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Judith Mountains: Rocks, fish & history

Judith Mountains: Rocks, fish & history

Judith Mountains: Rocks, fish & history
VICTOR ADY/Gazette Staff The Judith Mountains, above, are part of history and home to an isolated trout population.

Story by BRETT FRENCH Photos by DAVID GRUBBS Of The Gazette Staff

LEWISTOWN - Finning through the shallow waters of Collar Creek is the easternmost population of native westslope cutthroat trout in Montana.

The 300 fish, mostly concentrated within a one-mile stretch of stream about 13 air miles northeast of here, average about 3 inches in length.

"The cutthroat population in this neck of the woods is a small, isolated population that has been protected from rainbow and brook trout intrusion," says Anne Tews, a fisheries biologist for the Department of Fish, Wildlife and Parks.

Finding the fish so far east is unusual. But this is an unusual area.

The Judith Mountains, where Collar Creek gurgles above ground, were thrust upon the central Montana plains some 58 million years ago. It's a bit of a geological mystery as to why searing lava burst through layers of sedimentary rock in this spot, according to Jim Gruber, a Bureau of Land Management geologist.

This is a rocky spot. There is limestone, sharp pink stone, gray stone and warm tan stone.

Maybe because of their rocky grandeur, the Judith Mountains have long attracted people.

An Indian trail once cut through Ross Pass to the east. East of Ross Pass, solitary Black Butte was an Indian vision-quest site.

The Judith Mountains got their anglo name from William Clark. The famed explorer, while pulling and poling up the Missouri River in 1805, named the Judith Mountains and Judith River after his fiancée, Judith Hancock.

In the 1800s, the old Carroll Trail cut narrow wagon ruts from the Missouri River past the west side of the Judiths on the way to the booming mining town of Helena.

The remains of Fort Maginnis occupy state land on the east side of the mountains. The fort was quickly constructed in 1880 to protect settlers in the wake of the Battle of the Little Bighorn and just as quickly abandoned when the threat vanished.

Supplies for Fort Maginnis were hauled in from Junction City, near present-day Custer on the Yellowstone River. Junction City was as far as most steamboats dared travel up the Yellowstone.

Connecting the dots The Bureau of Land Management owns a fair chunk of the Judith Mountains, 22,000 acres of which are designated a special recreation management area, or SRMA. The area includes a 5.5-mile loop trail up Collar Peak, the top of which cuts the prairie air at 6,126 feet above sea level.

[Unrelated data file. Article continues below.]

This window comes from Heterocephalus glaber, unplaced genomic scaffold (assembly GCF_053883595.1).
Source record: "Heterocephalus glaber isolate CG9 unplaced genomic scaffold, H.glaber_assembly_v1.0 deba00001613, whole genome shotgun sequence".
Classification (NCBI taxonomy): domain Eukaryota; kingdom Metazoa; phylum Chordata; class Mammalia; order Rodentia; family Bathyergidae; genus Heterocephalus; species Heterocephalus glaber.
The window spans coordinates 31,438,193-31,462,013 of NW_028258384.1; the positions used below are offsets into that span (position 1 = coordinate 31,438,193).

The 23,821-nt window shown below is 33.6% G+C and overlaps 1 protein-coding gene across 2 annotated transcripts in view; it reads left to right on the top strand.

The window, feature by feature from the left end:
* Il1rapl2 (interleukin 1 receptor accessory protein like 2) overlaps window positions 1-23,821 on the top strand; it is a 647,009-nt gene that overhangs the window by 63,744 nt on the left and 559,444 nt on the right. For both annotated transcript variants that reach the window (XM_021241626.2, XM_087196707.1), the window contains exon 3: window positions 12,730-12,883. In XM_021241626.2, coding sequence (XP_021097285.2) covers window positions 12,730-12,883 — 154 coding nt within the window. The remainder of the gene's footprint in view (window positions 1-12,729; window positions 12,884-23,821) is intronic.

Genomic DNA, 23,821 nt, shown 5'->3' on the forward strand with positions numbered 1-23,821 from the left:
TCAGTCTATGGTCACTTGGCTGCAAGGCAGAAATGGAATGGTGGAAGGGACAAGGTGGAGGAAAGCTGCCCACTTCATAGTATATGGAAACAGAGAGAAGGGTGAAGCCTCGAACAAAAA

Lewistown resident Mark Manseau, 46, frequently dodges stones while threading his mountain bike along the trail.

"It's quite technical and very rocky," he says. "It's a great ride, but it's not something I would take a novice on."

Deer, elk, ruffed grouse, black bears and mountain lions hide in the hills. In one canyon lies the skeletal remains of the old mining town of Maiden. It was estimated that $18 million in gold was taken from Maiden before the town burned in 1905, according to Norma Tirrell's book "Montana."

More recently, Judith Peak was the site of a U.S. Air Force early warning radar system, part of the United State's defense against a nuclear attack by the former Soviet Union.

"There's quite a bit of history around the Judiths," says Rod Sanders, a wilderness study area specialist with BLM's Lewistown office. "What we're trying to do in the next few years … is inventory all the roads, trails, wildlife habitat, water quality and streams. From that we'll develop a comprehensive plan for managing the whole area."

Part of BLM's work includes a new, seven-mile trail up Lime Kiln Canyon. The loop trail will feature an overlook toward Lewistown and access to New Year and Burnette peaks.

Earlene Duvall donated an easement to the agency across her land in Lime Kiln Canyon, which is surrounded by BLM holdings. A quarter-mile of the new trail across her land will be handicapped accessible.

Duvall's son, Randy Ludeman, says the possibility of 1,500 to 2,000 visitors trekking the trail in a year doesn't bother them.

"We're here to share," he says, while pausing from his work on a new deck.

"I think there's a lot of opportunities for recreation up here," Sanders says. "There are a lot of old logging roads and mining roads. It's just a matter of connecting the dots."

Brett French can be reached at 657-1387, or at

find out more

If you're a biker: Mountain bike offers these directions to the Collar Peak Trail:

Take U.S. Highway 191 north from Lewistown 10 miles. Turn right onto Maiden Gulch Road.

When the pavement ends continue on and take the left fork toward Judith Peak. The trailhead is about two miles up the road on the righthand side. Look for a BLM sign (which in May was torn down).

The Web site calls the trail a "good mountain singletrack" with "lots of variety and scenery, some screamin' downhills and leg-burning uphills."

It's a six-mile roundtrip to the top of the peak and is rated for intermediate-level bikers. For more trail reviews, or to offer your review of the Collar Peak route

click here

If you like history: "Montana Pay Dirt," by Muriel Sibell Wolle has information on Montana's ghost towns, including Maiden and nearby Gilt Edge.

The Montana Ghost Town Preservation Society can be contacted at: P.O. Box 1861, Bozeman, Mont. 59771.

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